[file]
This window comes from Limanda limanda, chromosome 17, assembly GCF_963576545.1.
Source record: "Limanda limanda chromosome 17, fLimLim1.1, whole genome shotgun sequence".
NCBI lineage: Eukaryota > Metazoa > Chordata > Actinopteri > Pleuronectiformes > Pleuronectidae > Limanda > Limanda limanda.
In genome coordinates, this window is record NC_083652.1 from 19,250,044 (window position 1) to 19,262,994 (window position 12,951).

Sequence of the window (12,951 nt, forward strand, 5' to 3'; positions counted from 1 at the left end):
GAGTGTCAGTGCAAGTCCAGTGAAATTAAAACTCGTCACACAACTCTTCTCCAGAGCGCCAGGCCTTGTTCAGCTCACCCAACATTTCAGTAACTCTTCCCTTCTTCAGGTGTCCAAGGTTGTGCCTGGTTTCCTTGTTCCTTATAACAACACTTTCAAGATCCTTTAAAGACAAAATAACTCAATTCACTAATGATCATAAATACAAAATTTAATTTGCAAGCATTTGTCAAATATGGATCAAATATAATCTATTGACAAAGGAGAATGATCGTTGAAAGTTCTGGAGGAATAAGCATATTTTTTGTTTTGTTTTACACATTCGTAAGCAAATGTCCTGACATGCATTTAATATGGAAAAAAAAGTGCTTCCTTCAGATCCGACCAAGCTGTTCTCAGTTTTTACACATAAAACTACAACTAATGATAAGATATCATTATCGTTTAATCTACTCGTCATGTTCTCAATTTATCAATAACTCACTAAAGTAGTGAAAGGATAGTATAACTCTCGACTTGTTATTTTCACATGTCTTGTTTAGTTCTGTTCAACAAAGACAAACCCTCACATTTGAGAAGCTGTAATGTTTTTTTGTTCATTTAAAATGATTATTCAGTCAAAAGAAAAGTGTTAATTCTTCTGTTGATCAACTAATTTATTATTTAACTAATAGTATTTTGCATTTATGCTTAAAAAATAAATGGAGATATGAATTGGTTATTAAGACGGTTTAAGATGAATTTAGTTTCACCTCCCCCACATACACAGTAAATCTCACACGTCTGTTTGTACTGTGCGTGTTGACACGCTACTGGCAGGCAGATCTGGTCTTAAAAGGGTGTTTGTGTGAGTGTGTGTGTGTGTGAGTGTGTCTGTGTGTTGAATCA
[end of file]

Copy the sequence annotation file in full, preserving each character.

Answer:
This window comes from Limanda limanda, chromosome 17, assembly GCF_963576545.1.
Source record: "Limanda limanda chromosome 17, fLimLim1.1, whole genome shotgun sequence".
NCBI lineage: Eukaryota > Metazoa > Chordata > Actinopteri > Pleuronectiformes > Pleuronectidae > Limanda > Limanda limanda.
In genome coordinates, this window is record NC_083652.1 from 19,250,044 (window position 1) to 19,262,994 (window position 12,951).

Sequence of the window (12,951 nt, forward strand, 5' to 3'; positions counted from 1 at the left end):
GAGTGTCAGTGCAAGTCCAGTGAAATTAAAACTCGTCACACAACTCTTCTCCAGAGCGCCAGGCCTTGTTCAGCTCACCCAACATTTCAGTAACTCTTCCCTTCTTCAGGTGTCCAAGGTTGTGCCTGGTTTCCTTGTTCCTTATAACAACACTTTCAAGATCCTTTAAAGACAAAATAACTCAATTCACTAATGATCATAAATACAAAATTTAATTTGCAAGCATTTGTCAAATATGGATCAAATATAATCTATTGACAAAGGAGAATGATCGTTGAAAGTTCTGGAGGAATAAGCATATTTTTTGTTTTGTTTTACACATTCGTAAGCAAATGTCCTGACATGCATTTAATATGGAAAAAAAAGTGCTTCCTTCAGATCCGACCAAGCTGTTCTCAGTTTTTACACATAAAACTACAACTAATGATAAGATATCATTATCGTTTAATCTACTCGTCATGTTCTCAATTTATCAATAACTCACTAAAGTAGTGAAAGGATAGTATAACTCTCGACTTGTTATTTTCACATGTCTTGTTTAGTTCTGTTCAACAAAGACAAACCCTCACATTTGAGAAGCTGTAATGTTTTTTTGTTCATTTAAAATGATTATTCAGTCAAAAGAAAAGTGTTAATTCTTCTGTTGATCAACTAATTTATTATTTAACTAATAGTATTTTGCATTTATGCTTAAAAAATAAATGGAGATATGAATTGGTTATTAAGACGGTTTAAGATGAATTTAGTTTCACCTCCCCCACATACACAGTAAATCTCACACGTCTGTTTGTACTGTGCGTGTTGACACGCTACTGGCAGGCAGATCTGGTCTTAAAAGGGTGTTTGTGTGAGTGTGTGTGTGTGTGAGTGTGTCTGTGTGTTGAATCA